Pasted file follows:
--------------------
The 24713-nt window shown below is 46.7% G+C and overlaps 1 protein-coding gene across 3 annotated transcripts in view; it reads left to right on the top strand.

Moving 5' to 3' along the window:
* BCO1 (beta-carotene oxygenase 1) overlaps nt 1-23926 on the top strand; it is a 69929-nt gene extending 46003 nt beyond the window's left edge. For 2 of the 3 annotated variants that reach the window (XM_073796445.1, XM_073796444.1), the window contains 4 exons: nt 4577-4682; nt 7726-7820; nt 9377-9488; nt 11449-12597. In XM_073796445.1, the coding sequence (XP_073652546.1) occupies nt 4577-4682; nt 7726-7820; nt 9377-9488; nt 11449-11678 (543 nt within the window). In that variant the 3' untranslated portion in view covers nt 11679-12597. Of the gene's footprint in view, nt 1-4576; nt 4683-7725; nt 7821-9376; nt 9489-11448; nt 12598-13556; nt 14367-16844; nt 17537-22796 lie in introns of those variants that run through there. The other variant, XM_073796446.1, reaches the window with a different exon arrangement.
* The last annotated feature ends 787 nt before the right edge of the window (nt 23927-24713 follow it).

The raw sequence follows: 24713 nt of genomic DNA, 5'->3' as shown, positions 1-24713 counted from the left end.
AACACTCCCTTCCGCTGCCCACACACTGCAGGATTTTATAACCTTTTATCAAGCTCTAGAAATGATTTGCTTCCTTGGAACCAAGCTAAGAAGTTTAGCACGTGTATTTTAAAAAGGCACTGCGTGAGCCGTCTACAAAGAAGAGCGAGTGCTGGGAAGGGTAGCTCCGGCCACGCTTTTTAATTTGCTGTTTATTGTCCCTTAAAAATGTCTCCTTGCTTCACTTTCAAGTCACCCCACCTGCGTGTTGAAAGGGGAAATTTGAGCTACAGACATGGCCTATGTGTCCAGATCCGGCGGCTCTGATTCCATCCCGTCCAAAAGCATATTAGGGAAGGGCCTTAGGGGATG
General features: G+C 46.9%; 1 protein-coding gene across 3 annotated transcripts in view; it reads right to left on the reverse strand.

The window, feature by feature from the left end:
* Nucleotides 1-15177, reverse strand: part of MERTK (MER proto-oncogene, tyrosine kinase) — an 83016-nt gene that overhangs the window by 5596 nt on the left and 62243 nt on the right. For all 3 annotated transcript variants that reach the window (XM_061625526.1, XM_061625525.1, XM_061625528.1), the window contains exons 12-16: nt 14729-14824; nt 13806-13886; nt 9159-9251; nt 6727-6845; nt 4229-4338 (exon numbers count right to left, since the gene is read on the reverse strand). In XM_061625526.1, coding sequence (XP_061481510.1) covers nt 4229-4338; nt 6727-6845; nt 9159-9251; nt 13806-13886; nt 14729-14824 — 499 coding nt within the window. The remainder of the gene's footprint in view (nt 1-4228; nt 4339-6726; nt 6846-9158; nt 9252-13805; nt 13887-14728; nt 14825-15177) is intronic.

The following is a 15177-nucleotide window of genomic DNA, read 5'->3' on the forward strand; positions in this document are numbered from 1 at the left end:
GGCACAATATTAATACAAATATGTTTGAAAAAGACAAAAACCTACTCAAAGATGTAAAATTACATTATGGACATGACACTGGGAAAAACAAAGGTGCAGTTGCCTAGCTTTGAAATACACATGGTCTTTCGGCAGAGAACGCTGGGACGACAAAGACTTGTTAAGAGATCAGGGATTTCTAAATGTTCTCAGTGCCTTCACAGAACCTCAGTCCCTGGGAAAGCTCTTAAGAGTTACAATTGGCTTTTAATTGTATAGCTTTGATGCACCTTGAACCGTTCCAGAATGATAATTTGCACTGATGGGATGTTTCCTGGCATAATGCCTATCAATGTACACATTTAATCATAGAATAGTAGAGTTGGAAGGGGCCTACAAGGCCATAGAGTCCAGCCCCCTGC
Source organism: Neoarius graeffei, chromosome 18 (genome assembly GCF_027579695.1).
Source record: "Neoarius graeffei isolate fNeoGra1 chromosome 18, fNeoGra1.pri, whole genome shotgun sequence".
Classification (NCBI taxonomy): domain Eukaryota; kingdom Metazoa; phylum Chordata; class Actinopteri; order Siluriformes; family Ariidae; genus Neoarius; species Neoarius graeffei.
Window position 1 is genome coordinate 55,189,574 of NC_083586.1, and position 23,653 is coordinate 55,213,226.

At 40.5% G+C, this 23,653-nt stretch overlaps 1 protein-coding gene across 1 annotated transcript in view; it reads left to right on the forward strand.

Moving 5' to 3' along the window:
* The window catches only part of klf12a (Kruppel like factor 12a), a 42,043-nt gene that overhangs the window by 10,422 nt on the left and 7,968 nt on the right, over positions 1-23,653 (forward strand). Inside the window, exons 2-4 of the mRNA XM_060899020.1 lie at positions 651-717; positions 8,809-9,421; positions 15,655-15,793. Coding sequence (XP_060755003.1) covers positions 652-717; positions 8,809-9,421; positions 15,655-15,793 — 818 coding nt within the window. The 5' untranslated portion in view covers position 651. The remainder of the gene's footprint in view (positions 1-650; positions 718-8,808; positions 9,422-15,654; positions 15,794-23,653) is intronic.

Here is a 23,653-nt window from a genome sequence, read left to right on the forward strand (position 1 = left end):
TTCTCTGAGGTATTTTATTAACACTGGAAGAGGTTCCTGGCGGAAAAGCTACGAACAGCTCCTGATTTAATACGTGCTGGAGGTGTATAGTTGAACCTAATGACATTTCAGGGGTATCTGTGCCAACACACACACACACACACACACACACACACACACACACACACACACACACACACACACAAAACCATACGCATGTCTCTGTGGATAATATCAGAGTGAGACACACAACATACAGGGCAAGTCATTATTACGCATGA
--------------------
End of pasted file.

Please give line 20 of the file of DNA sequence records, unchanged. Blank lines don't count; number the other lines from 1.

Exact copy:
TTCTCTGAGGTATTTTATTAACACTGGAAGAGGTTCCTGGCGGAAAAGCTACGAACAGCTCCTGATTTAATACGTGCTGGAGGTGTATAGTTGAACCTAATGACATTTCAGGGGTATCTGTGCCAACACACACACACACACACACACACACACACACACACACACACACACACACACACACACAAAACCATACGCATGTCTCTGTGGATAATATCAGAGTGAGACACACAACATACAGGGCAAGTCATTATTACGCATGA